However, for most other companies, the limitation of resources will pose a significant threat. For instance, government regulations on the use of resources are likely to become stricter in the next few years, with higher taxation for certain business sectors (PwC, 2014). Moreover, the struggle for natural resources increases political tension between countries, which may impact international trading (PwC, 2014). Finally, if new sources of energy, food, or other vital resources are found, certain business sectors will be deemed obsolete. For instance, if a safer, more efficient, and readily available alternative to oil or gas is found, the companies working in the oil and gas sector today are likely to shatter.
There are two main areas in which demographic shifts affect the business environment. First, as noted by PwC (2014), “Youthful, growing populations must be fed, housed, educated, and employed for productive potential to be realized” (p. 5). Secondly, in developed countries, new medical technologies and overall better quality of life have led to a higher life expectancy, which means that a larger share of the population is older (PwC, 2014).
Older adults are becoming healthier and more active, which means that they are able to stay in employment for longer; however, businesses may be required to make special accommodations for older workers, which affects the role of human resources managers (PwC, 2014). Younger populations, on the other hand, may also require new approaches to hiring, retention, and talent management (PwC, 2014). One of the main challenges to HR is posed by the millennial generation, which is believed to have a different work ethic and a different set of life goals that influence their employment (Solomon, 2016).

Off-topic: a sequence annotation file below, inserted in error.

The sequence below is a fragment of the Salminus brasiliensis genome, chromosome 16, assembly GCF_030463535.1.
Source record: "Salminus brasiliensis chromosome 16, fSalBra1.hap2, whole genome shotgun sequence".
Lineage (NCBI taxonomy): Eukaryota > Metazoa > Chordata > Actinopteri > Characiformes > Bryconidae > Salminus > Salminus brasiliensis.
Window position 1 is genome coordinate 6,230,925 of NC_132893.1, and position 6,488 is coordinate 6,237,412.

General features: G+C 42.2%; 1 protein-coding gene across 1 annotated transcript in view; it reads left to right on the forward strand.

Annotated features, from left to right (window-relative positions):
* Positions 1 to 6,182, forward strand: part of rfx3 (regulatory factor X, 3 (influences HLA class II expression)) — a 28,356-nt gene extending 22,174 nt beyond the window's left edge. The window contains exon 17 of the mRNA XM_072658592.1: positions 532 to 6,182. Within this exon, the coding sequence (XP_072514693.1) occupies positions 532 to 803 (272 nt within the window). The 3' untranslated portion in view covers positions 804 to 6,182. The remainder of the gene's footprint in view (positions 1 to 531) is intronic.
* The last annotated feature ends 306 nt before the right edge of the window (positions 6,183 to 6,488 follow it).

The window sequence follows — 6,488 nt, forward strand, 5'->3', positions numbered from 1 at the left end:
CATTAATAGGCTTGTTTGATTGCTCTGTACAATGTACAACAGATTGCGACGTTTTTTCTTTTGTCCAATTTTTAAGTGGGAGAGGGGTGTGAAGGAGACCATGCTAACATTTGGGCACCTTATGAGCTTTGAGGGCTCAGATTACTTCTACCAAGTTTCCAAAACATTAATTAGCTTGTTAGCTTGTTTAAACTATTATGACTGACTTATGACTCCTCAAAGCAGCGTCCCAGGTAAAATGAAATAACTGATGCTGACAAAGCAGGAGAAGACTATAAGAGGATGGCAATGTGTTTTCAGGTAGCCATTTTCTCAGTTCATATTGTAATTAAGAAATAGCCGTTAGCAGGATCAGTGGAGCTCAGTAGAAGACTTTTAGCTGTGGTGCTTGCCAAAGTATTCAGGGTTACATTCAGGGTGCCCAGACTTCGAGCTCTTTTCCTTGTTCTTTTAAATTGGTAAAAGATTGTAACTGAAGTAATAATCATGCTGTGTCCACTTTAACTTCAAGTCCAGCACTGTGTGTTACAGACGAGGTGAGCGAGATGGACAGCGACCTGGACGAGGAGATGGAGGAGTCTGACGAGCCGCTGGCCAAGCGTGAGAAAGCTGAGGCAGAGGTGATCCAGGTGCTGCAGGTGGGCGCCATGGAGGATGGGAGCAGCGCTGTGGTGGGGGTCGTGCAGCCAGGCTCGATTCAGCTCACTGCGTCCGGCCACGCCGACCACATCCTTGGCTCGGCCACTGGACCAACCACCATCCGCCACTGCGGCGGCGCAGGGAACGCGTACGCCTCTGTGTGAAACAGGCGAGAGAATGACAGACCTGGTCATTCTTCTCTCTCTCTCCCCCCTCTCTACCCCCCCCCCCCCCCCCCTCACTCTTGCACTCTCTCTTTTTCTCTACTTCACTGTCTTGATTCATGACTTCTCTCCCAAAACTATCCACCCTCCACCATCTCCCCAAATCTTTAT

Global Economic Power
The accelerated development of emerging economies will likely cause a shift in global economic power within the next few years (PwC, 2014). For instance, “Asia will represent 66% of the global middle-class population and 59% of middle-class consumption by 2030, up from 28% and 23%, respectively, in 2009” (PwC, 2014, p. 7). The shift in buying and manufacturing power will prompt a change in the competitive environment for many business sectors (PwC, 2014). Moreover, the rise of planned economies could provide support for some companies while at the same time impairing the profitability of the others (PwC, 2014). Another influence of global development is the increase in education quality in developing countries, which will offer a higher number of talented and qualified workers to companies all over the globe. Multicultural business environments require new and improved HR practices for effective management (Mukkelli, 2015).
Technological breakthroughs have a significant influence on businesses and their operations. For the most part, technological development makes business operations more efficient (PwC, 2014); in some cases, technologies may become a suitable alternative for human resources, which can decrease the costs of production and raise the quality of products. It is essential for HR managers to understand the development of technologies, both to find ways to increase the efficiency of certain operations and to protect the interests of employees (Mukkelli, 2015).
The Changing Role of Human Resources Managers
The changes in the business environment, driven by the factors discussed above, has already influenced the role of HR managers in many businesses. Mukkelli (2015) provides a useful overview of the shift in human resources management. The author states that, previously, HR workers were only involved in the operational side of personnel management, such as setting up payroll, managing relations between the company and its workers, and improving conditions for employees (Mukkelli, 2015). Today, however, HR managers have to answer to an entire variety of challenges posed by demographic changes and the development of the business industry. For instance, there is a growing concern about employee retention in many companies: “In view of multiple opportunities available at present, job hopping has become a natural phenomenon, as the present job becomes obsolete” (Mukkelli, 2015, p. 171).